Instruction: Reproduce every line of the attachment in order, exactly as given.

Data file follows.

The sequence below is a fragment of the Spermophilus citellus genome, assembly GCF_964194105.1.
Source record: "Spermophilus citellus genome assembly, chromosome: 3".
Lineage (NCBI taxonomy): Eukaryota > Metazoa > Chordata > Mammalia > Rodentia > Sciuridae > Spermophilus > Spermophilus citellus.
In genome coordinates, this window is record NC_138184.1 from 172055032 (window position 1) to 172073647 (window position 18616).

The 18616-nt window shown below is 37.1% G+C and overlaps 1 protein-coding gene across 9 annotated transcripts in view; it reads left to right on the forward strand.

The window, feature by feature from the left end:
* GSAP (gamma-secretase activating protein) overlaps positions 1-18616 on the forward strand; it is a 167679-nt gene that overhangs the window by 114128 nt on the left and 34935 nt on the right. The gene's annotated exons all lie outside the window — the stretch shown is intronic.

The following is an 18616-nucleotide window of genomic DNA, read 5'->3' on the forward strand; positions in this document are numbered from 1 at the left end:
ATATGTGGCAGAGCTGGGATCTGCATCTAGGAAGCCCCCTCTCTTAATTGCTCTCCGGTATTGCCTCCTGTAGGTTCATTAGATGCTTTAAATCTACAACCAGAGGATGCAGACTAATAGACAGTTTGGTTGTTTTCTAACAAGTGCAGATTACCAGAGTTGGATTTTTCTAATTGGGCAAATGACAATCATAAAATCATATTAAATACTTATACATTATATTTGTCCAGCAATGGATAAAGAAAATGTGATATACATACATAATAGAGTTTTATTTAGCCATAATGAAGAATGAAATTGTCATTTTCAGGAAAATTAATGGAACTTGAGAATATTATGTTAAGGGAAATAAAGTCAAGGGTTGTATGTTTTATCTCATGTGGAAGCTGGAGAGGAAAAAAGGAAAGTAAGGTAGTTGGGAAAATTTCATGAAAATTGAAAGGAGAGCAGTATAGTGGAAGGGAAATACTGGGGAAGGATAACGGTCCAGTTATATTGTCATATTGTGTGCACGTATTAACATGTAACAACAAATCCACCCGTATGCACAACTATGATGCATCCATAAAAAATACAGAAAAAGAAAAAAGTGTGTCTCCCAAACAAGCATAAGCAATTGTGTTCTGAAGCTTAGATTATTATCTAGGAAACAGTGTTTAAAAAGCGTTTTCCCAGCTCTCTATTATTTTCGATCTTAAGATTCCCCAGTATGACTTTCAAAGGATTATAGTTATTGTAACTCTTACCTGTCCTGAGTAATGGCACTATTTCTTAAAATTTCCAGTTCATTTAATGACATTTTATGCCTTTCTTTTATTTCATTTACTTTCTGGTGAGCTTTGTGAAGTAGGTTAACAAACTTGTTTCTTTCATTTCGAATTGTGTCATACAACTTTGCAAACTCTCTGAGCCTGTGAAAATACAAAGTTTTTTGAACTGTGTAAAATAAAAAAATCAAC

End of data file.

The sequence below is a fragment of the Spermophilus citellus genome, assembly GCF_964194105.1.
Source record: "Spermophilus citellus genome assembly, chromosome: 3".
Lineage (NCBI taxonomy): Eukaryota > Metazoa > Chordata > Mammalia > Rodentia > Sciuridae > Spermophilus > Spermophilus citellus.
In genome coordinates, this window is record NC_138184.1 from 172055032 (window position 1) to 172073647 (window position 18616).

The 18616-nt window shown below is 37.1% G+C and overlaps 1 protein-coding gene across 9 annotated transcripts in view; it reads left to right on the forward strand.

The window, feature by feature from the left end:
* GSAP (gamma-secretase activating protein) overlaps positions 1-18616 on the forward strand; it is a 167679-nt gene that overhangs the window by 114128 nt on the left and 34935 nt on the right. The gene's annotated exons all lie outside the window — the stretch shown is intronic.

The following is an 18616-nucleotide window of genomic DNA, read 5'->3' on the forward strand; positions in this document are numbered from 1 at the left end:
ATATGTGGCAGAGCTGGGATCTGCATCTAGGAAGCCCCCTCTCTTAATTGCTCTCCGGTATTGCCTCCTGTAGGTTCATTAGATGCTTTAAATCTACAACCAGAGGATGCAGACTAATAGACAGTTTGGTTGTTTTCTAACAAGTGCAGATTACCAGAGTTGGATTTTTCTAATTGGGCAAATGACAATCATAAAATCATATTAAATACTTATACATTATATTTGTCCAGCAATGGATAAAGAAAATGTGATATACATACATAATAGAGTTTTATTTAGCCATAATGAAGAATGAAATTGTCATTTTCAGGAAAATTAATGGAACTTGAGAATATTATGTTAAGGGAAATAAAGTCAAGGGTTGTATGTTTTATCTCATGTGGAAGCTGGAGAGGAAAAAAGGAAAGTAAGGTAGTTGGGAAAATTTCATGAAAATTGAAAGGAGAGCAGTATAGTGGAAGGGAAATACTGGGGAAGGATAACGGTCCAGTTATATTGTCATATTGTGTGCACGTATTAACATGTAACAACAAATCCACCCGTATGCACAACTATGATGCATCCATAAAAAATACAGAAAAAGAAAAAAGTGTGTCTCCCAAACAAGCATAAGCAATTGTGTTCTGAAGCTTAGATTATTATCTAGGAAACAGTGTTTAAAAAGCGTTTTCCCAGCTCTCTATTATTTTCGATCTTAAGATTCCCCAGTATGACTTTCAAAGGATTATAGTTATTGTAACTCTTACCTGTCCTGAGTAATGGCACTATTTCTTAAAATTTCCAGTTCATTTAATGACATTTTATGCCTTTCTTTTATTTCATTTACTTTCTGGTGAGCTTTGTGAAGTAGGTTAACAAACTTGTTTCTTTCATTTCGAATTGTGTCATACAACTTTGCAAACTCTCTGAGCCTGTGAAAATACAAAGTTTTTTGAACTGTGTAAAATAAAAAAATCAAC